I have worked on creating a curriculum and developing lesson plans for sixth graders related to tolerance, understanding of difference, and inclusion. I have used my experience at The Student Diversity Leadership Conference (SDLC) [part of NAIS'S People of Color Conference] and my work with two national nonprofits, Seeds of Peace and Repair the World, along with self-study to create the curricular aspect. I asked several students – who attended SDLC and who are part of the Equity and Inclusion Committee – to help me with the lesson plans, which examine various topics, including: stereotypes, implicit bias, gender, and race. The lessons are presentation and activity-based and provide students the opportunity to listen to others' narratives. This teaching needs to start in the formative years, so we can create a generation of open, aware, engaged, and tolerant citizens. The goal of the work is teach tolerance, inclusion, and openness to diverse viewpoints—something which is becoming increasingly important. The sixth grade students were very engaged and asked to go deeper into the issues presented.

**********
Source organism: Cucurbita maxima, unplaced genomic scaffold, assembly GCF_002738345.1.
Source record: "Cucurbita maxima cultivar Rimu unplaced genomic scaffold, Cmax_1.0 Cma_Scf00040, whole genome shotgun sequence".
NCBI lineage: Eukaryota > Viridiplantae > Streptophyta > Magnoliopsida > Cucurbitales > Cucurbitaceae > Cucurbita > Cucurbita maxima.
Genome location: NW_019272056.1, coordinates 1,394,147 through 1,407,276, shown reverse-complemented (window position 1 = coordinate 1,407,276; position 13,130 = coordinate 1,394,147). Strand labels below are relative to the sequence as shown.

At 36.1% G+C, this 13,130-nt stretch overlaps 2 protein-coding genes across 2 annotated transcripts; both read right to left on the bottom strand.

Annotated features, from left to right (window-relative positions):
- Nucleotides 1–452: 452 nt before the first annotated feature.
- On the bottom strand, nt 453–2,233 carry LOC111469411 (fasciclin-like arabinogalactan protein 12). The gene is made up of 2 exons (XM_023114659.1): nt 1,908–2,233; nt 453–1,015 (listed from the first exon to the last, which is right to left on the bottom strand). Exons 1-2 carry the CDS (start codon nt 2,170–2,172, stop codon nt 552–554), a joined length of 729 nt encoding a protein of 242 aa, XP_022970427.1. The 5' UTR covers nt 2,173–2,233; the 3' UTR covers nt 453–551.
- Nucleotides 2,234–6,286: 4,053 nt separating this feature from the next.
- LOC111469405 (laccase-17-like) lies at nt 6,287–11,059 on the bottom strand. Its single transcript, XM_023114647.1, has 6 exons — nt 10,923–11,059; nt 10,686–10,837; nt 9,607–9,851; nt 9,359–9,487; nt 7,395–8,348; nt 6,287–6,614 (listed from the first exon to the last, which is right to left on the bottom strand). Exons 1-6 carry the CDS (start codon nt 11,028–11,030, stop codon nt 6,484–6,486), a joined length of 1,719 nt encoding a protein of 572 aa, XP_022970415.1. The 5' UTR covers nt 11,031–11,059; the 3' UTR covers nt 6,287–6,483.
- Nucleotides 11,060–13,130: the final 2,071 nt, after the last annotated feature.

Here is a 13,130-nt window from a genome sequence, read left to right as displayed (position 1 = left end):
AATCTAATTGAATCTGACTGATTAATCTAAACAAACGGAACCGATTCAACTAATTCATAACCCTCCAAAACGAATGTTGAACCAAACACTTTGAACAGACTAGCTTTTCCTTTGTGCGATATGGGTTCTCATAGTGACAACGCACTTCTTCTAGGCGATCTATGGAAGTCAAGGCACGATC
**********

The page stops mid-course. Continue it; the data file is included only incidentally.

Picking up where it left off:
The student leaders from the Upper School facilitated a "find your people activity." We prompted students with several statements, including: "Find people with the same religion as you, the same race, eye color...etc." After the activity, students were broken up into smaller groups for a group debrief. The student leaders asked, "How did it feel to be part of the majority and to be part of the minority?" They also asked, "Was it difficult to find people with whom you share the same identity?" To which a sixth grader responded, "It felt better to be part of the majority, but I felt unique when I was in the minority." The goal of this activity is for students to be aware of who's in the room, and to understand the people with whom they are sitting in classes beyond the surface impression.